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THE CHANGING LANDSCAPE OF FOREIGN DIRECT INVESTMENT

Globalization conjures thoughts of trade in goods, but it has also opened up tremendous flows of capital.  The trade balance tends to grab the most attention as it forms part of the gross domestic product (GDP) equation, but foreign investments have a significant effect on recipient nations. By Vaibhav Tandon


Foreign direct investment (FDI) brings overseas capital into a domestic economy.  Providers commit to a lasting presence and act as a catalyst for economic development.  It is more of a marriage than a fleeting friendship. 


But the landscape for FDI, once a hallmark of globalization, has been changing.  Global FDI growth has stagnated since 2010, failing to keep pace with trends in merchandise trade and GDP.  The bigger concern is the recent drop in flows to developing countries, given their reliance on foreign investments as a driver of growth. 


FDI into emerging markets (EMs) declined 9% to $841 billion in 2023, with falling or stagnating flows across most regions.  Major Asian markets witnessed the largest fall of 12% last year.  China reported a rare 6% drop in FDI inflows last year.  Flows to the Association of Southeast Asian Nations, which were supposed to benefit from reshoring, declined by 16%.

Despite the euphoria surrounding the Indian economy and improving ties with the West, India has also been falling out of favor and struggling to become a “plus one” country as investors diversify away from China.  India saw a 47% drop in FDI inflows in 2023.  Repatriation and divestment by direct investors has surged.


Higher financing costs partly explain the weaker flows to EMs last year.  Easier monetary conditions should support investments in 2025, though high debt burdens will continue to cast a shadow over the global investment landscape.


Geopolitics are another major driver in realigning investment decisions and destinations.  Increased scrutiny and restrictions on activities are discouraging flows to recipient nations.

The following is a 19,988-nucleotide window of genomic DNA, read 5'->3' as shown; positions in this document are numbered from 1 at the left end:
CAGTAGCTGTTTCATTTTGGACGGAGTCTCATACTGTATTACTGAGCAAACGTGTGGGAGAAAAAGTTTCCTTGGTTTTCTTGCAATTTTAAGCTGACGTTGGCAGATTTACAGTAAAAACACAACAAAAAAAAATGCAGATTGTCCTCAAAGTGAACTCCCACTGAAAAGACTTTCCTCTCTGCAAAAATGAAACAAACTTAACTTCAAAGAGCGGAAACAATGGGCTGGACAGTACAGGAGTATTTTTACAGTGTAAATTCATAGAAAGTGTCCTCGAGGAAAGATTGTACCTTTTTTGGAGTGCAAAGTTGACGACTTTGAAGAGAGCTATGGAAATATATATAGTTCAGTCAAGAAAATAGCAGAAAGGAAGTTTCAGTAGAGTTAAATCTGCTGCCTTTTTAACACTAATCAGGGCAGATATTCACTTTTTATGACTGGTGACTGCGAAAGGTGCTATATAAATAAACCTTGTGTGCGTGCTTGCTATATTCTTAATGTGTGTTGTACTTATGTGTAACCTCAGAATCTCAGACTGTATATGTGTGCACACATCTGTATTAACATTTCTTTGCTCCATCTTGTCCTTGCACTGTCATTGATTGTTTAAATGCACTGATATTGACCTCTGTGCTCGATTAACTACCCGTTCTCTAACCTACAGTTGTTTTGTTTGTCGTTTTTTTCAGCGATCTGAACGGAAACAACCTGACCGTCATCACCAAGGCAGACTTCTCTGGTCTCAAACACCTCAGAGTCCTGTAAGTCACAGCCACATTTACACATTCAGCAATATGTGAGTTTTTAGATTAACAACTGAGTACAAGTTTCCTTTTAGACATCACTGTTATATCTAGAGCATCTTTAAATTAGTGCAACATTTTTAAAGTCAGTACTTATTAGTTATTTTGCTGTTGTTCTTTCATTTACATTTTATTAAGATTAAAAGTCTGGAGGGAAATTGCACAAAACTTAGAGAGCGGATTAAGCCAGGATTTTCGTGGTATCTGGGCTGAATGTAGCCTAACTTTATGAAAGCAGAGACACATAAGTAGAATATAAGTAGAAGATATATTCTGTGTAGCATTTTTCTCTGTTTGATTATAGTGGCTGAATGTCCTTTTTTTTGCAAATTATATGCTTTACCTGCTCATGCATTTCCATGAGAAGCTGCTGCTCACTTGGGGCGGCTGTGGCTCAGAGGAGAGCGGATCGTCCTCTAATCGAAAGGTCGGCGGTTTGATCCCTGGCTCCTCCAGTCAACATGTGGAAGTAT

Investments between geopolitically distant countries – those with divergent political interests or foreign policies – have decreased from 23% in 2013 to 15% in 2023.  Research shows that geopolitical tensions between an investing and a recipient country reduce bilateral cross-border portfolios and bank allocations.  


Advanced economy governments are embracing industrial policy, steering capital to domestic destinations.  For example, the U.S. is providing large subsidies to attract investment in semiconductors, solar, and other futuristic industries.  This explains the recent reversal in flows from developing towards richer economies.  


ECONOMIC CONSIDERATIONS ARE NO LONGER THE SOLE DRIVER OF INVESTMENT DECISIONS.


The changing geography of industrial investment will be most harmful to emerging markets.  Due to inadequate domestic resources (savings, capital markets, and currency reserves), these nations rely heavily on foreign investments for sustainable development.  A lack of economic heft is forcing these states to pick a geopolitical side or face the risk of losing access to funding.  

THE CHANGING LANDSCAPE OF FDI
THE CHANGING LANDSCAPE OF FOREIGN DIRECT INVESTMENT


 

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